[A]n insurer does not have an identifiable resolve to litigate . . . until it has made a decision regarding subrogation. Until that point, an investigation into the potential for subrogation is simply part of an insurer’s ordinary practice of investigating all issues arising from an accident involving its insureds, and documents created as part of this process would have been created in the same form regardless of the insurer’s eventual decision as to litigation.

Weber, 2003 U.S. Dist. LEXIS 858, at *23.

The Providence Piers Decision
The District Court of Rhode Island’s recent ruling in Providence Piers presents a careful weighing of competing arguments in the work-product analysis. The plaintiff business brought suit against a neighboring company alleging that the defendant’s stockpiling of scrap metal caused structural and environmental damages to the plaintiff’s property. Six months after it filed its lawsuit against its neighbor, the plaintiff reported a claim to its insurer for the damages caused by the defendant’s business operations. The insurer commenced a prompt investigation of the claim, focusing on both coverage and subrogation issues. Within 10 days of its notice of the claim, the insurer engaged an engineering company to provide a causation analysis and another firm to perform a damage analysis. Two weeks after its receipt of the investigative reports, the insurance company retained a law firm regarding coverage issues. The insurer also consulted with its national coverage counsel and a third firm regarding a subrogation claim. In the meantime, the lawsuit between the insured and its neighbor moved forward with discovery. The plaintiff identified in its discovery responses that it had communicated with its insurer regarding the engineering firm’s investigative report. The defendant served document subpoenas on the plaintiff’s insurer and the engineering firm. A discovery battle ensued as the insurance company (with the engineering firm’s support) asserted work-product protection, and the defendant filed motions for compliance with its subpoenas.

The court ruled that the investigative materials were not work-product-protected under Rule 26(b)(3). The evidence showed that the reports were ordered by non-attorney adjusters upon learning of the claim and before the engagement of counsel. The insurer did not present sufficient proof that this work would not have been done but for the anticipation of litigation. The insurer cited the fact that the insured was already in litigation when it received notice of the claim. The insurer further referred to the potential for either coverage or subrogation litigation, which the court found “is in the background of every insurance claim at the outset.” The court ruled that the insurer “has presented no evidence to demonstrate that these documents were not produced in the ordinary course of its investigation of [its insured’s] claim.” Because the insurer failed to make a particularized showing to support the claim of work-product protection, the court ordered the production of the withheld reports and related investigative documents.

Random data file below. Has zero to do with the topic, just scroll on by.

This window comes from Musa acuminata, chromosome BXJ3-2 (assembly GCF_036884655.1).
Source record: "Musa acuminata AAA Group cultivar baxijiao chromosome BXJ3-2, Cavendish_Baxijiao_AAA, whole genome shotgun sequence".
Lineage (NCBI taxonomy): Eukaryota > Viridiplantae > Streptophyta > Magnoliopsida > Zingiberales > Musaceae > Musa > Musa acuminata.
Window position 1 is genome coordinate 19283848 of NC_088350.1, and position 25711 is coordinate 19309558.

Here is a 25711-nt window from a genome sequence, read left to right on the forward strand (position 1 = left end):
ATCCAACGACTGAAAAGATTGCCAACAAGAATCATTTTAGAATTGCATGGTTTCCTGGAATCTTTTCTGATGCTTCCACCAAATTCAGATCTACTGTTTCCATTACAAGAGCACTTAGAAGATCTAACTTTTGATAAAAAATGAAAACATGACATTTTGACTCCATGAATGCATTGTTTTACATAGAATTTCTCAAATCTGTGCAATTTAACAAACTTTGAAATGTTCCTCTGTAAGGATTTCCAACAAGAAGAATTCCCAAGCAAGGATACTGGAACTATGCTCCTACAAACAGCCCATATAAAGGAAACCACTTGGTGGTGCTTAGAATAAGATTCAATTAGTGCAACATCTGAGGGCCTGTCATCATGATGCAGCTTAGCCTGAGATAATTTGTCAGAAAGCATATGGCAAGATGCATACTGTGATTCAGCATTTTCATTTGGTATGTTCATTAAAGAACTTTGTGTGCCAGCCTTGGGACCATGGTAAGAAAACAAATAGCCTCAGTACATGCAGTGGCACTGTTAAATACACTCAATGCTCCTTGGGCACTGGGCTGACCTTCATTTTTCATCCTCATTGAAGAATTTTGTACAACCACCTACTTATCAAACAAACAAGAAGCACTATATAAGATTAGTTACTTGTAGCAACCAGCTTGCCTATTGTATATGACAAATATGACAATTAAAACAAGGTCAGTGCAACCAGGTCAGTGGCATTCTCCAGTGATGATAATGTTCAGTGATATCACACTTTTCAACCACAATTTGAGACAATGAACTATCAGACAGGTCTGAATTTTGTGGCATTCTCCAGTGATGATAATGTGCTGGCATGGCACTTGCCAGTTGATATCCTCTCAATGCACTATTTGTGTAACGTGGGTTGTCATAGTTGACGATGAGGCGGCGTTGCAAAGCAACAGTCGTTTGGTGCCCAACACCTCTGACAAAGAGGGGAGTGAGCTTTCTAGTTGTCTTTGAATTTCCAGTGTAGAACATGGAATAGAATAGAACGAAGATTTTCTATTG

Conclusion
Given the lack of uniformity in federal courts’ application of the work-product doctrine in third-party accident cases, both plaintiffs seeking the production of the investigative documents and defendants and insurers opposing the discovery must identify and understand the controlling test in the jurisdiction. If the majority approach applies, the parties may dispute the precise point at which the insurance company shifted from its activity in the ordinary course of business to operating in anticipation of litigation. “[N]o hard and fast rule governs when this change occurs.” S.D. Warren, 201 F.R.D. at 285. Consequently, cases can get sidetracked as the parties haggle over precisely when an insurance company considered a claim to “be more likely than not headed for litigation.” The discovery dispute could prove to be expensive with unpredictable results. As part of their “meet and confer” obligations, the parties should determine whether a reasonable resolution can be reached regarding the discoverability of the investigative documents and whether any protective or confidentiality orders are necessary regarding the scope of production and use of the documents.

Keywords: litigation, pretrial practice, discovery, work product doctrine, confidentiality order, protective order, protecting insurer's investigation

 

Steven M. Richard is counsel with Nixon Peabody LLP in Providence, Rhode Island.